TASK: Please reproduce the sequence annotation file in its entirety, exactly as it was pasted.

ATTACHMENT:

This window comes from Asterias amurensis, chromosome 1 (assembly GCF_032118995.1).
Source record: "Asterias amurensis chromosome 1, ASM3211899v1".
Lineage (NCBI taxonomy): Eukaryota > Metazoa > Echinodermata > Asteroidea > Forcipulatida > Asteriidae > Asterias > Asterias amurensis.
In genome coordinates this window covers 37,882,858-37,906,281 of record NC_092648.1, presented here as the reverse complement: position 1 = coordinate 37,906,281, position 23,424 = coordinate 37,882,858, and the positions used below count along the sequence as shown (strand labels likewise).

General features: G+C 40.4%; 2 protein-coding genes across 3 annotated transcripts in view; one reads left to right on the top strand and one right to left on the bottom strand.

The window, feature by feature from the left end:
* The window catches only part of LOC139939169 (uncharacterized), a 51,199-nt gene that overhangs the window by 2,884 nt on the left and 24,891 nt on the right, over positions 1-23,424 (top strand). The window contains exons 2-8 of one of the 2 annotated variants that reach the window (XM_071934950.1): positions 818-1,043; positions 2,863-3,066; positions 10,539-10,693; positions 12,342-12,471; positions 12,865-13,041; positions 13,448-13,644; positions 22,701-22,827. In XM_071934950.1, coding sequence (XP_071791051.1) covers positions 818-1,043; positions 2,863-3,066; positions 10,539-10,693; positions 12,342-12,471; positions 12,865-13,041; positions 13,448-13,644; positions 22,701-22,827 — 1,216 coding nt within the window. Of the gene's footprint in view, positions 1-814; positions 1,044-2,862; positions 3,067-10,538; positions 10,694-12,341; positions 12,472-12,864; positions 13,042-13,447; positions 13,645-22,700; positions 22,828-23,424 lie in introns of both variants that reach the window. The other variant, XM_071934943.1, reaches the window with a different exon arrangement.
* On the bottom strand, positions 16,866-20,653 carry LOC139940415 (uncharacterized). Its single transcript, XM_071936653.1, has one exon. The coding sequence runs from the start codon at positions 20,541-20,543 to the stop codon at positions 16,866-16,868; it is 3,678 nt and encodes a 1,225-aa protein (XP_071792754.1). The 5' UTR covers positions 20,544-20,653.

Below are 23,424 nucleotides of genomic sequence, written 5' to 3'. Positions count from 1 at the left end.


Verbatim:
This window comes from Asterias amurensis, chromosome 1 (assembly GCF_032118995.1).
Source record: "Asterias amurensis chromosome 1, ASM3211899v1".
Lineage (NCBI taxonomy): Eukaryota > Metazoa > Echinodermata > Asteroidea > Forcipulatida > Asteriidae > Asterias > Asterias amurensis.
In genome coordinates this window covers 37,882,858-37,906,281 of record NC_092648.1, presented here as the reverse complement: position 1 = coordinate 37,906,281, position 23,424 = coordinate 37,882,858, and the positions used below count along the sequence as shown (strand labels likewise).

General features: G+C 40.4%; 2 protein-coding genes across 3 annotated transcripts in view; one reads left to right on the top strand and one right to left on the bottom strand.

The window, feature by feature from the left end:
* The window catches only part of LOC139939169 (uncharacterized), a 51,199-nt gene that overhangs the window by 2,884 nt on the left and 24,891 nt on the right, over positions 1-23,424 (top strand). The window contains exons 2-8 of one of the 2 annotated variants that reach the window (XM_071934950.1): positions 818-1,043; positions 2,863-3,066; positions 10,539-10,693; positions 12,342-12,471; positions 12,865-13,041; positions 13,448-13,644; positions 22,701-22,827. In XM_071934950.1, coding sequence (XP_071791051.1) covers positions 818-1,043; positions 2,863-3,066; positions 10,539-10,693; positions 12,342-12,471; positions 12,865-13,041; positions 13,448-13,644; positions 22,701-22,827 — 1,216 coding nt within the window. Of the gene's footprint in view, positions 1-814; positions 1,044-2,862; positions 3,067-10,538; positions 10,694-12,341; positions 12,472-12,864; positions 13,042-13,447; positions 13,645-22,700; positions 22,828-23,424 lie in introns of both variants that reach the window. The other variant, XM_071934943.1, reaches the window with a different exon arrangement.
* On the bottom strand, positions 16,866-20,653 carry LOC139940415 (uncharacterized). Its single transcript, XM_071936653.1, has one exon. The coding sequence runs from the start codon at positions 20,541-20,543 to the stop codon at positions 16,866-16,868; it is 3,678 nt and encodes a 1,225-aa protein (XP_071792754.1). The 5' UTR covers positions 20,544-20,653.

Below are 23,424 nucleotides of genomic sequence, written 5' to 3'. Positions count from 1 at the left end.